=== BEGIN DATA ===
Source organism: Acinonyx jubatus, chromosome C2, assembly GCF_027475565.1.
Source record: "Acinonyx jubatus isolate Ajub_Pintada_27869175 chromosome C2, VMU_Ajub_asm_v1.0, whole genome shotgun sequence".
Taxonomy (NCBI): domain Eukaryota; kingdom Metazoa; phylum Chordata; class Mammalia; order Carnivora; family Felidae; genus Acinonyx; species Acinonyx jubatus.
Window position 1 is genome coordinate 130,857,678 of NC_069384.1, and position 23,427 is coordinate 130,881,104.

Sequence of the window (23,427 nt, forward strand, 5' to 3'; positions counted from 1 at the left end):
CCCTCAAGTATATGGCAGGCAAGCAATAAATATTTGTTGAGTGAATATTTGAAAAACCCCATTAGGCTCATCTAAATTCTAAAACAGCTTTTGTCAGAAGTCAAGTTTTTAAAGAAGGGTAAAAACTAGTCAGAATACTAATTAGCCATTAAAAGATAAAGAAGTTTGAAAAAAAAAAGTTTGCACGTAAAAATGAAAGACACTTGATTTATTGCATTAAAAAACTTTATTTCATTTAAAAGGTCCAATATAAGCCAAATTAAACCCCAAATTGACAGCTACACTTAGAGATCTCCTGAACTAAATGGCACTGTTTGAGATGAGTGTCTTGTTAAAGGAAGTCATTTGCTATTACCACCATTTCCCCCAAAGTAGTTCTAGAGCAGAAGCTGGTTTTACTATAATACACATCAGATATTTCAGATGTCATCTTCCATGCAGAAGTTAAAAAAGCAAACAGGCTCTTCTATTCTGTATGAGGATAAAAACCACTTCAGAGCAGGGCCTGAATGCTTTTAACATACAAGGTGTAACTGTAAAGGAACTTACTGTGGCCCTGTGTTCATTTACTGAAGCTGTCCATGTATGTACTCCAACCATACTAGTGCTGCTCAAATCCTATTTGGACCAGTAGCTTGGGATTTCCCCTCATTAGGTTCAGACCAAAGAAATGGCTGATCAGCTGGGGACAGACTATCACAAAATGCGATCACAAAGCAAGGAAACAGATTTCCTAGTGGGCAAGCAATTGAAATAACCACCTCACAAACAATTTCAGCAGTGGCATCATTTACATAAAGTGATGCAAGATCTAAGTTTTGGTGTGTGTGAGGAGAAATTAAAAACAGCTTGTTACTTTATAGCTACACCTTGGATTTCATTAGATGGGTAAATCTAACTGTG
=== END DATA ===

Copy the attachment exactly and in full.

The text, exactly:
Source organism: Acinonyx jubatus, chromosome C2, assembly GCF_027475565.1.
Source record: "Acinonyx jubatus isolate Ajub_Pintada_27869175 chromosome C2, VMU_Ajub_asm_v1.0, whole genome shotgun sequence".
Taxonomy (NCBI): domain Eukaryota; kingdom Metazoa; phylum Chordata; class Mammalia; order Carnivora; family Felidae; genus Acinonyx; species Acinonyx jubatus.
Window position 1 is genome coordinate 130,857,678 of NC_069384.1, and position 23,427 is coordinate 130,881,104.

Sequence of the window (23,427 nt, forward strand, 5' to 3'; positions counted from 1 at the left end):
CCCTCAAGTATATGGCAGGCAAGCAATAAATATTTGTTGAGTGAATATTTGAAAAACCCCATTAGGCTCATCTAAATTCTAAAACAGCTTTTGTCAGAAGTCAAGTTTTTAAAGAAGGGTAAAAACTAGTCAGAATACTAATTAGCCATTAAAAGATAAAGAAGTTTGAAAAAAAAAAGTTTGCACGTAAAAATGAAAGACACTTGATTTATTGCATTAAAAAACTTTATTTCATTTAAAAGGTCCAATATAAGCCAAATTAAACCCCAAATTGACAGCTACACTTAGAGATCTCCTGAACTAAATGGCACTGTTTGAGATGAGTGTCTTGTTAAAGGAAGTCATTTGCTATTACCACCATTTCCCCCAAAGTAGTTCTAGAGCAGAAGCTGGTTTTACTATAATACACATCAGATATTTCAGATGTCATCTTCCATGCAGAAGTTAAAAAAGCAAACAGGCTCTTCTATTCTGTATGAGGATAAAAACCACTTCAGAGCAGGGCCTGAATGCTTTTAACATACAAGGTGTAACTGTAAAGGAACTTACTGTGGCCCTGTGTTCATTTACTGAAGCTGTCCATGTATGTACTCCAACCATACTAGTGCTGCTCAAATCCTATTTGGACCAGTAGCTTGGGATTTCCCCTCATTAGGTTCAGACCAAAGAAATGGCTGATCAGCTGGGGACAGACTATCACAAAATGCGATCACAAAGCAAGGAAACAGATTTCCTAGTGGGCAAGCAATTGAAATAACCACCTCACAAACAATTTCAGCAGTGGCATCATTTACATAAAGTGATGCAAGATCTAAGTTTTGGTGTGTGTGAGGAGAAATTAAAAACAGCTTGTTACTTTATAGCTACACCTTGGATTTCATTAGATGGGTAAATCTAACTGTG